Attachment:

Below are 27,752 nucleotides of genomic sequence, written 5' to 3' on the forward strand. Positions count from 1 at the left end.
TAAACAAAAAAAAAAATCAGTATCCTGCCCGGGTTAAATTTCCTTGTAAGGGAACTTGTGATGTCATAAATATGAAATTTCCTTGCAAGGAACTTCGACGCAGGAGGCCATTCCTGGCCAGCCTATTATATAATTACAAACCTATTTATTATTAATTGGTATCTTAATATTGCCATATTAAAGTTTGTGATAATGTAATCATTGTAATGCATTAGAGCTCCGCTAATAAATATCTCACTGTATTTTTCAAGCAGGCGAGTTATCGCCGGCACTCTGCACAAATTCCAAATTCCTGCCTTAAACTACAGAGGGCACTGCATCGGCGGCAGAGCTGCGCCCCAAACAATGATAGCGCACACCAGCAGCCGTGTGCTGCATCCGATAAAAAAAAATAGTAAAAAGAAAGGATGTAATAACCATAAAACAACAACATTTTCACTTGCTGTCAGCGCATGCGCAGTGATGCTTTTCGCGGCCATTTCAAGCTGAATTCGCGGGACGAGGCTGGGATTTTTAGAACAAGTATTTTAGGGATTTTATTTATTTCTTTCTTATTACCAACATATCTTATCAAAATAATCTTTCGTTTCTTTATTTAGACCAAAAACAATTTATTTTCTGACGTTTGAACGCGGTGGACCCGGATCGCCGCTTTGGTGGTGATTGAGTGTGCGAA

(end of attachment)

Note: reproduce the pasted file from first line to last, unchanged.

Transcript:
Below are 27,752 nucleotides of genomic sequence, written 5' to 3' on the forward strand. Positions count from 1 at the left end.
TAAACAAAAAAAAAAATCAGTATCCTGCCCGGGTTAAATTTCCTTGTAAGGGAACTTGTGATGTCATAAATATGAAATTTCCTTGCAAGGAACTTCGACGCAGGAGGCCATTCCTGGCCAGCCTATTATATAATTACAAACCTATTTATTATTAATTGGTATCTTAATATTGCCATATTAAAGTTTGTGATAATGTAATCATTGTAATGCATTAGAGCTCCGCTAATAAATATCTCACTGTATTTTTCAAGCAGGCGAGTTATCGCCGGCACTCTGCACAAATTCCAAATTCCTGCCTTAAACTACAGAGGGCACTGCATCGGCGGCAGAGCTGCGCCCCAAACAATGATAGCGCACACCAGCAGCCGTGTGCTGCATCCGATAAAAAAAAATAGTAAAAAGAAAGGATGTAATAACCATAAAACAACAACATTTTCACTTGCTGTCAGCGCATGCGCAGTGATGCTTTTCGCGGCCATTTCAAGCTGAATTCGCGGGACGAGGCTGGGATTTTTAGAACAAGTATTTTAGGGATTTTATTTATTTCTTTCTTATTACCAACATATCTTATCAAAATAATCTTTCGTTTCTTTATTTAGACCAAAAACAATTTATTTTCTGACGTTTGAACGCGGTGGACCCGGATCGCCGCTTTGGTGGTGATTGAGTGTGCGAA